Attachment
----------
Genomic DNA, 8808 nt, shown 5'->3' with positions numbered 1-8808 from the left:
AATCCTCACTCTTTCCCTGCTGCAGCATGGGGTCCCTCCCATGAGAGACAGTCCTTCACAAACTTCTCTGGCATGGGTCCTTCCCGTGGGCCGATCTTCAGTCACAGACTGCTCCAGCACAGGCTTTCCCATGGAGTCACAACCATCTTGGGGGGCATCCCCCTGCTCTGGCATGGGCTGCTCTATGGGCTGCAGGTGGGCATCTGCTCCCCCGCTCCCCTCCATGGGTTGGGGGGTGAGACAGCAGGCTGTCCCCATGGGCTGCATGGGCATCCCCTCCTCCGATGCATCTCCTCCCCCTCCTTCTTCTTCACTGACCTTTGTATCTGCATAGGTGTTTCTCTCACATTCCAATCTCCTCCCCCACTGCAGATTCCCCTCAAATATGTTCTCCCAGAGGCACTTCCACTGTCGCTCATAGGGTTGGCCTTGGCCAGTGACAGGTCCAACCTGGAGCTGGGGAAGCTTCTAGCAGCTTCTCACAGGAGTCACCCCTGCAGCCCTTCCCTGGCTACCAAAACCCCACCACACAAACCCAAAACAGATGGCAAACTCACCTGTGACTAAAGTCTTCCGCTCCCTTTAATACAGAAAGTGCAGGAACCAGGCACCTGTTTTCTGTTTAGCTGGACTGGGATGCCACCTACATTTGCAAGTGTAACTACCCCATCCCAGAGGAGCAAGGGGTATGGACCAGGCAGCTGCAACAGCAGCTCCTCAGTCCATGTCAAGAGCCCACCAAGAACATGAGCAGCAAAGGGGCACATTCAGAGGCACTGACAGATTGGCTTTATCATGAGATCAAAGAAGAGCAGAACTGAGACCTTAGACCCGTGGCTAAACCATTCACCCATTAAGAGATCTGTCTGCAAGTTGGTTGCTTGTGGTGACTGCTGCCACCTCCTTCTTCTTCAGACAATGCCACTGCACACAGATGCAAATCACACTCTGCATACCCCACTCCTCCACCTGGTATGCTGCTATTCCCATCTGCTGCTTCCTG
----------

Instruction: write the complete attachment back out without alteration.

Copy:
Genomic DNA, 8808 nt, shown 5'->3' with positions numbered 1-8808 from the left:
AATCCTCACTCTTTCCCTGCTGCAGCATGGGGTCCCTCCCATGAGAGACAGTCCTTCACAAACTTCTCTGGCATGGGTCCTTCCCGTGGGCCGATCTTCAGTCACAGACTGCTCCAGCACAGGCTTTCCCATGGAGTCACAACCATCTTGGGGGGCATCCCCCTGCTCTGGCATGGGCTGCTCTATGGGCTGCAGGTGGGCATCTGCTCCCCCGCTCCCCTCCATGGGTTGGGGGGTGAGACAGCAGGCTGTCCCCATGGGCTGCATGGGCATCCCCTCCTCCGATGCATCTCCTCCCCCTCCTTCTTCTTCACTGACCTTTGTATCTGCATAGGTGTTTCTCTCACATTCCAATCTCCTCCCCCACTGCAGATTCCCCTCAAATATGTTCTCCCAGAGGCACTTCCACTGTCGCTCATAGGGTTGGCCTTGGCCAGTGACAGGTCCAACCTGGAGCTGGGGAAGCTTCTAGCAGCTTCTCACAGGAGTCACCCCTGCAGCCCTTCCCTGGCTACCAAAACCCCACCACACAAACCCAAAACAGATGGCAAACTCACCTGTGACTAAAGTCTTCCGCTCCCTTTAATACAGAAAGTGCAGGAACCAGGCACCTGTTTTCTGTTTAGCTGGACTGGGATGCCACCTACATTTGCAAGTGTAACTACCCCATCCCAGAGGAGCAAGGGGTATGGACCAGGCAGCTGCAACAGCAGCTCCTCAGTCCATGTCAAGAGCCCACCAAGAACATGAGCAGCAAAGGGGCACATTCAGAGGCACTGACAGATTGGCTTTATCATGAGATCAAAGAAGAGCAGAACTGAGACCTTAGACCCGTGGCTAAACCATTCACCCATTAAGAGATCTGTCTGCAAGTTGGTTGCTTGTGGTGACTGCTGCCACCTCCTTCTTCTTCAGACAATGCCACTGCACACAGATGCAAATCACACTCTGCATACCCCACTCCTCCACCTGGTATGCTGCTATTCCCATCTGCTGCTTCCTG